Customer Service | Help | FAQ | PEP-Easy | Report a Data Error | About
:
Login
Tip: To zoom in or out on PEP-Web…

PEP-Web Tip of the Day

Are you having difficulty reading an article due its font size? In order to make the content on PEP-Web larger (zoom in), press Ctrl (on Windows) or ⌘Command (on the Mac) and the plus sign (+). Press Ctrl (on Windows) or ⌘Command (on the Mac) and the minus sign (-) to make the content smaller (zoom out). To go back to 100% size (normal size), press Ctrl (⌘Command on the Mac) + 0 (the number 0).

Another way on Windows: Hold the Ctrl key and scroll the mouse wheel up or down to zoom in and out (respectively) of the webpage. Laptop users may use two fingers and separate them or bring them together while pressing the mouse track pad.

Safari users: You can also improve the readability of you browser when using Safari, with the Reader Mode: Go to PEP-Web. Right-click the URL box and select Settings for This Website, or go to Safari > Settings for This Website. A large pop-up will appear underneath the URL box. Look for the header that reads, “When visiting this website.” If you want Reader mode to always work on this site, check the box for “Use Reader when available.”

For the complete list of tips, see PEP-Web Tips on the PEP-Web support page.

(1970). International Journal of Psychoanalysis. XLIX, 1968: The Treatment of Patients with Borderline Personality Organization. Otto Kernberg. Pp. 600-619.. Psychoanal Q., 39:157-157.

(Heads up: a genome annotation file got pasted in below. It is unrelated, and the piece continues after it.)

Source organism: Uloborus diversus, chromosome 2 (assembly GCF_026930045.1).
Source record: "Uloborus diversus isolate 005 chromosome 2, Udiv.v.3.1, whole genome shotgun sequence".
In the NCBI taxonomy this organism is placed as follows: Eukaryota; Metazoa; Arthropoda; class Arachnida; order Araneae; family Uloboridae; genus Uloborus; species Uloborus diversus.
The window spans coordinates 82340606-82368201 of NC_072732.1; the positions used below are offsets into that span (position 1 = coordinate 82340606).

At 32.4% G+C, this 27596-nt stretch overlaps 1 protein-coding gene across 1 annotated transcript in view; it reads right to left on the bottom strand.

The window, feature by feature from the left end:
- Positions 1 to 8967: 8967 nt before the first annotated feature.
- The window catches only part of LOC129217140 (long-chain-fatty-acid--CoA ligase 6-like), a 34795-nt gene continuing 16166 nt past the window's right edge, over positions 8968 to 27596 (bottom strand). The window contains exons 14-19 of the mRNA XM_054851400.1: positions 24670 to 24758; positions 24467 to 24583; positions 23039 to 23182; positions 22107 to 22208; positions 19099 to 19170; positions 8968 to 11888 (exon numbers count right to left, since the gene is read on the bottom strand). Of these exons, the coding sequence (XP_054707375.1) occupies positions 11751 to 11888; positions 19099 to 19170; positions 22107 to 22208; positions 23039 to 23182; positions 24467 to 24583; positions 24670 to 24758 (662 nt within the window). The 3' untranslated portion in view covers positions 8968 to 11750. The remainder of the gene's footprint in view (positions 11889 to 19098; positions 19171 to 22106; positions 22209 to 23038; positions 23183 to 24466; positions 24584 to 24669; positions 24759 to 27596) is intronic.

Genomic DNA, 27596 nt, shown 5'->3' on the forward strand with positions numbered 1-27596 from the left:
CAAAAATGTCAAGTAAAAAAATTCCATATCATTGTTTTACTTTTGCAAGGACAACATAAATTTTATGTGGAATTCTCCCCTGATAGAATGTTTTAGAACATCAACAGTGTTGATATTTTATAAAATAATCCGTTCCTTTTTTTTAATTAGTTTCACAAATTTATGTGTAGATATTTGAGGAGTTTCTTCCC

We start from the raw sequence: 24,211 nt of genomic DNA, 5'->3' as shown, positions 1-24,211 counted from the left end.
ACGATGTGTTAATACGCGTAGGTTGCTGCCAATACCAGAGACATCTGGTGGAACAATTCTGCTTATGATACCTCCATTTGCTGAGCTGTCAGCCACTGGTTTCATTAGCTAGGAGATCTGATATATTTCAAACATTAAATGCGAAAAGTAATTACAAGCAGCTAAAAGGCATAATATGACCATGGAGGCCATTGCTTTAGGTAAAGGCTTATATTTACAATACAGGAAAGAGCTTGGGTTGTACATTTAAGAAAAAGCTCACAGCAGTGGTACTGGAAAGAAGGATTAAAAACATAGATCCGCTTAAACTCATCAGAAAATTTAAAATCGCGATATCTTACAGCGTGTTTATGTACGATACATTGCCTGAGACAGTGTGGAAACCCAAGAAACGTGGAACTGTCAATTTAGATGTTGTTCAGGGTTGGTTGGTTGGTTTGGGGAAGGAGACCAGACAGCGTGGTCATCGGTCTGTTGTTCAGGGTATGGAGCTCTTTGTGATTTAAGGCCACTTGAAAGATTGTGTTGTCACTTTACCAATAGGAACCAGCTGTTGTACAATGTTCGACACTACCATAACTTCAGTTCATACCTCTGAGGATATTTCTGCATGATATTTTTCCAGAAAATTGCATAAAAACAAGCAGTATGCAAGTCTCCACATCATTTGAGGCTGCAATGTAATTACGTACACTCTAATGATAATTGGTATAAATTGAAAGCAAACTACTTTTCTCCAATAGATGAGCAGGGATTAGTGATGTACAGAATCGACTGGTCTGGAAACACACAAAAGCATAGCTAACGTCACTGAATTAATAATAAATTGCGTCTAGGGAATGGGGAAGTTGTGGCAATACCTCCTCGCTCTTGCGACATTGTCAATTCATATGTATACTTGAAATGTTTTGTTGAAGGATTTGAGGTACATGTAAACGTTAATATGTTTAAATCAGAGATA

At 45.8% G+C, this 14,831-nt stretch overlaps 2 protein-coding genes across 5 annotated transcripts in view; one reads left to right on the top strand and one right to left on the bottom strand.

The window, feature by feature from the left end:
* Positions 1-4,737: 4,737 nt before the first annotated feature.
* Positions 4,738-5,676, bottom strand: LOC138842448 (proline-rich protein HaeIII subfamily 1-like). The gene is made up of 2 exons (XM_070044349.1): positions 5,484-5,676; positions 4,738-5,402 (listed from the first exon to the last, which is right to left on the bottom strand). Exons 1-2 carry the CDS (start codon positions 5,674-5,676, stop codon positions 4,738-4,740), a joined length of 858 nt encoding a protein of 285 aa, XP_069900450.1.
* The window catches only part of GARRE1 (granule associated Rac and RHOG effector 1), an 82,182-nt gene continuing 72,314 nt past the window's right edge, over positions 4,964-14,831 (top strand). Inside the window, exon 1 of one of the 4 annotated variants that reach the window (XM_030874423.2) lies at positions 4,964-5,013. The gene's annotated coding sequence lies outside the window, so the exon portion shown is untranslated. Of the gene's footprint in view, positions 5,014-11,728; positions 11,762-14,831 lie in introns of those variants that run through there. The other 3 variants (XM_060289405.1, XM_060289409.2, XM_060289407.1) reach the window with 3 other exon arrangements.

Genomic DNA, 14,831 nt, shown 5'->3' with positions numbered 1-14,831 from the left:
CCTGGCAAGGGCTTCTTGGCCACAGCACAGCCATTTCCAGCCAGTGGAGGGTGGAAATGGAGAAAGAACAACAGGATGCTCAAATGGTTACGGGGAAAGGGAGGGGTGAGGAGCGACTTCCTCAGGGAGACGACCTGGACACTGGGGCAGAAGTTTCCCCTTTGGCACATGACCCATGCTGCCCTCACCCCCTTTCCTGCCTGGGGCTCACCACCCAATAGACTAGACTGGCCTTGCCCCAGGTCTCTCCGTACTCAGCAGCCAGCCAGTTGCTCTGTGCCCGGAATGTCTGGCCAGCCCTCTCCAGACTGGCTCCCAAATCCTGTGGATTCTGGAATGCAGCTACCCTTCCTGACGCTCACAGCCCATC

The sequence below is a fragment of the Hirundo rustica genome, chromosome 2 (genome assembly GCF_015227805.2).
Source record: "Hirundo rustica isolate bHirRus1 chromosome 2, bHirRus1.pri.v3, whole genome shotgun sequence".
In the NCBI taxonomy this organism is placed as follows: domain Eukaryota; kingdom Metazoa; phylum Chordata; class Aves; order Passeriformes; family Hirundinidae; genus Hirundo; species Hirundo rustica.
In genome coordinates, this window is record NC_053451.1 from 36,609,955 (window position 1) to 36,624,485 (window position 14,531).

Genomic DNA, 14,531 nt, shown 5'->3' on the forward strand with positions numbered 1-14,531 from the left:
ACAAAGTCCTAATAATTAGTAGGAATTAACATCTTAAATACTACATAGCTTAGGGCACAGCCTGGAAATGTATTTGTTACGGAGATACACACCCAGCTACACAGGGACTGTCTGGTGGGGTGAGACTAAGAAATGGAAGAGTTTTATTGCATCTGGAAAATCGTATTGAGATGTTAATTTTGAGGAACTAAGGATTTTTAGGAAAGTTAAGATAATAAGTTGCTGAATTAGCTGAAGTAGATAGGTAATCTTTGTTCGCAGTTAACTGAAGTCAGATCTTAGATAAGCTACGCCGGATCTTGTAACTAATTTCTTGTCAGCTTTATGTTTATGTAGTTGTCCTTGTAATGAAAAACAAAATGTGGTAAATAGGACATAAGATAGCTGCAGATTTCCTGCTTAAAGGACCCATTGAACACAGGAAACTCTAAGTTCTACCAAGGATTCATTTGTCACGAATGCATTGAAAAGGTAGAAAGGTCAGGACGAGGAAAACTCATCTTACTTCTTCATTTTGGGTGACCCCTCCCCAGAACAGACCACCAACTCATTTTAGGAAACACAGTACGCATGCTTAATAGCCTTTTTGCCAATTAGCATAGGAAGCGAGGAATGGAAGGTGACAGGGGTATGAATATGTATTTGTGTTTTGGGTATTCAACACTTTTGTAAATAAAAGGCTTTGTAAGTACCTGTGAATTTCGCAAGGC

Psychoanalytic Electronic Publishing: International Journal of Psychoanalysis. XLIX, 1968: The Treatment of Patients with Borderline Personality Organization. Otto Kernberg. Pp. 600-619.

(1970). Psychoanalytic Quarterly, 39:157-157

International Journal of Psychoanalysis. XLIX, 1968: The Treatment of Patients with Borderline Personality Organization. Otto Kernberg. Pp. 600-619.

In the third of his excellent papers on the borderline character, Kernberg focuses on issues of therapy. He feels that for most borderline patients neither classical analysis nor supportive therapy is ideal; rather, a special form of analytic psychotherapy is indicated. A full transference neurosis (or psychosis) is not developed, and resolution does not occur via interpretation alone. Special attention is paid to the negative transference, and to the primitive defense patterns seen in borderline patients. Of the latter, Kernberg particularly focuses on splitting, primitive idealization, projective identification, denial, omnipotence, and devaluation. Therapy is generally conducted in the face-to-face position, and hospitalization is used as needed. The author does feel that there is a small group of borderline patients, particularly narcissistic characters, in whom classical analysis is the treatment of choice.

- 157 -

Article Citation

(1970). International Journal of Psychoanalysis. XLIX, 1968. Psychoanal. Q., 39:157-157

Copyright © 2019, Psychoanalytic Electronic Publishing, ISSN 2472-6982 Customer Service | Help | FAQ | Download PEP Bibliography | Report a Data Error | About

WARNING! This text is printed for personal use. It is copyright to the journal in which it originally appeared. It is illegal to redistribute it in any form.